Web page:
Tampa City Council member John Dingfelder denied key allegations in a lawsuit accusing him of intimidation and improper communication of public information, according to documents filed in Hillsborough County Court.
The suit was filed Oct. 11 by Stephen Michelini, a Tampa-based development consultant. In the filing, Michelini accused Dingfilder of using his wife’s email account to conduct public business and of intimidating Michelini when he made a public request for those emails.
Michelini filed an amended complaint against Dingfelder on Oct. 19. The Council member responded Nov. 3 denying most of the allegations.
Dingfelder would not, however elaborate.
“I stand by whatever is in there,” Dingfelder said. “Whatever we filed in court.”
Dingfelder also said he was shocked and surprised by the allegations. He said he and Michelini raised their children in the same neighborhood and were always friendly.
According to his website, Michelini is a development consultant specializing in helping clients navigate government relations, permitting, land use and zoning issues.
Last month, Dingfelder told the Tampa Bay Business Journal he thinks the suit is about his aversion to development in South Tampa. Dingfelder has a history of skepticism when it comes to continued development in areas Michelini is hoping to develop.
“This is all about me standing up for the neighborhoods,” he told TBBJ. “And the development community, including Stephen Michelini, don’t like it. They’re going to use this to intimidate me, and it won’t work.”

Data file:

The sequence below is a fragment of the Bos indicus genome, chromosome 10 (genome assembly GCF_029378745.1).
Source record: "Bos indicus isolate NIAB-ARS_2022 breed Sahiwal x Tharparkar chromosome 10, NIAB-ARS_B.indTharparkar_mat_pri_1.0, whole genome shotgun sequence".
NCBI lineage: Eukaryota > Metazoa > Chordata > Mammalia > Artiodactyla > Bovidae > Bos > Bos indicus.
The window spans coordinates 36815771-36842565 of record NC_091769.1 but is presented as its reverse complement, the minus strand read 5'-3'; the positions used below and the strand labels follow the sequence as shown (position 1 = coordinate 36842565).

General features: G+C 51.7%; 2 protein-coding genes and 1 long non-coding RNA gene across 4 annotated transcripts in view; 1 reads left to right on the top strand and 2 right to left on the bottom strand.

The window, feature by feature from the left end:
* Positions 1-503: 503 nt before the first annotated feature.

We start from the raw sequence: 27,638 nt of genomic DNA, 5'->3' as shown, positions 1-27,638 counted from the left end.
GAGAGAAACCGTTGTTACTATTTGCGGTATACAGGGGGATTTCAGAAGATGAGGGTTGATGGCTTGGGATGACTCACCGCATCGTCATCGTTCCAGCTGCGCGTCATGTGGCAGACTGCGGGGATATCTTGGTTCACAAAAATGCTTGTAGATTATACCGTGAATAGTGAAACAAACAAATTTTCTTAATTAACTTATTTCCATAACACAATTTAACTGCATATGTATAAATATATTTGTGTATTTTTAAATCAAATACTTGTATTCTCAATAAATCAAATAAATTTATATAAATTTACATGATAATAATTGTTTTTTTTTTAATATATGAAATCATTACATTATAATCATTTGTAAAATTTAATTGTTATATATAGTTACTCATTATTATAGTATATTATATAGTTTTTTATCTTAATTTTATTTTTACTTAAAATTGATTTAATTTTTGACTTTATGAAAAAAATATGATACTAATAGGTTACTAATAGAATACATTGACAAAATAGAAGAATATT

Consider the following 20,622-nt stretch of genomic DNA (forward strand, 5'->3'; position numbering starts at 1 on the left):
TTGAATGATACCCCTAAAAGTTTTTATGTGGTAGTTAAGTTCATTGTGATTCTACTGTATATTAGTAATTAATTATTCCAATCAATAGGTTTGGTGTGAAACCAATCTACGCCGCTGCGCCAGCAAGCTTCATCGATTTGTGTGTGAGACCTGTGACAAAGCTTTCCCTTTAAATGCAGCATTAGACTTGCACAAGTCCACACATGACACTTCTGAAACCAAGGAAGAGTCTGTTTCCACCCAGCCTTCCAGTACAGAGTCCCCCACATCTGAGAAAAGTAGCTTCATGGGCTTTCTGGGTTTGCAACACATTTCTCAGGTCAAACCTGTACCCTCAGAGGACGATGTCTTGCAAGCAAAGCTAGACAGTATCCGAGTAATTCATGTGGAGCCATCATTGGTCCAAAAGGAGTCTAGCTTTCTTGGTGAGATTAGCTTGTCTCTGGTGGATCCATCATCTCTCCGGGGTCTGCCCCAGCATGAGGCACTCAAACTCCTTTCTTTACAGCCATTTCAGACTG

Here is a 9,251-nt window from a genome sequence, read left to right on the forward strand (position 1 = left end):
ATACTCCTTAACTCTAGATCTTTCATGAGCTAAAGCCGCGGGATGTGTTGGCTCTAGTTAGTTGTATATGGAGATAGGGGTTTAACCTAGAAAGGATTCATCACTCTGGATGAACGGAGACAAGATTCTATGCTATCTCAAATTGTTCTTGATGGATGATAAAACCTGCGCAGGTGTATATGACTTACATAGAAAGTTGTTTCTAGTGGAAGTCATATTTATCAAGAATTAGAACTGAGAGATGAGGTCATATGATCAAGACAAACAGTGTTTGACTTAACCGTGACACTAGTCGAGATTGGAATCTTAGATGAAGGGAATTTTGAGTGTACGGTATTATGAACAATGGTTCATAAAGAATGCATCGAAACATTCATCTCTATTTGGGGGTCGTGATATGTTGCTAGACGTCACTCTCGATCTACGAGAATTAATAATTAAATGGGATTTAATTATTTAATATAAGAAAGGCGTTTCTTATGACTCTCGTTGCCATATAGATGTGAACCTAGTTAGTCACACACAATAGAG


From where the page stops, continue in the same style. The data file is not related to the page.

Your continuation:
The suit is based on a proposed housing development at 4465 and 4467 West Gandy Boulevard. In August, lawyer Ethan Loeb made a public records request through the city of Tampa for emails relating to the project, including those involving Dingfelder’s wife.
One message was found in which Dingfelder forwarded his wife an email from a constituent. The only thing Dingfelder added was a smiley face emoji. He said he was sharing the email with his wife to show constituents praising him for his work.
Loeb, represents Michelini in the lawsuit against Dingfelder. During a City Council meeting in September, Dingfelder asked Michelini about the public records request. According to Loeb, that was taken as intimidation.
Dingfelder apologized in a letter, but Michelini and Loeb increased the scope of their request. The suit accuses Dingfelder of intimidation, dragging his feet on the records request and of speaking about the project during a news interview before City Council voted on it. They’ve also requested emails with the smiley face emoji and want forensic reviews of Dingfelder’s emails and storage devices used by him and his wife.
In the response filed Nov. 3, Dingfelder and his counsel offer a line-by-line assessment of Michelini’s accusations. Dingfelder denies accusations that his news interview was improper. He acknowledges sending his wife emails but not in an unlawful way. He admits to not fulfilling the complete request but says he is making “good faith” efforts to obtain the material. He also denies categorizing his encounter with Michelini as intimidation. He calls it a conversation and denies that his apology was an admission of guilt.
Dingfelder is scheduled to be deposed in the case later this month.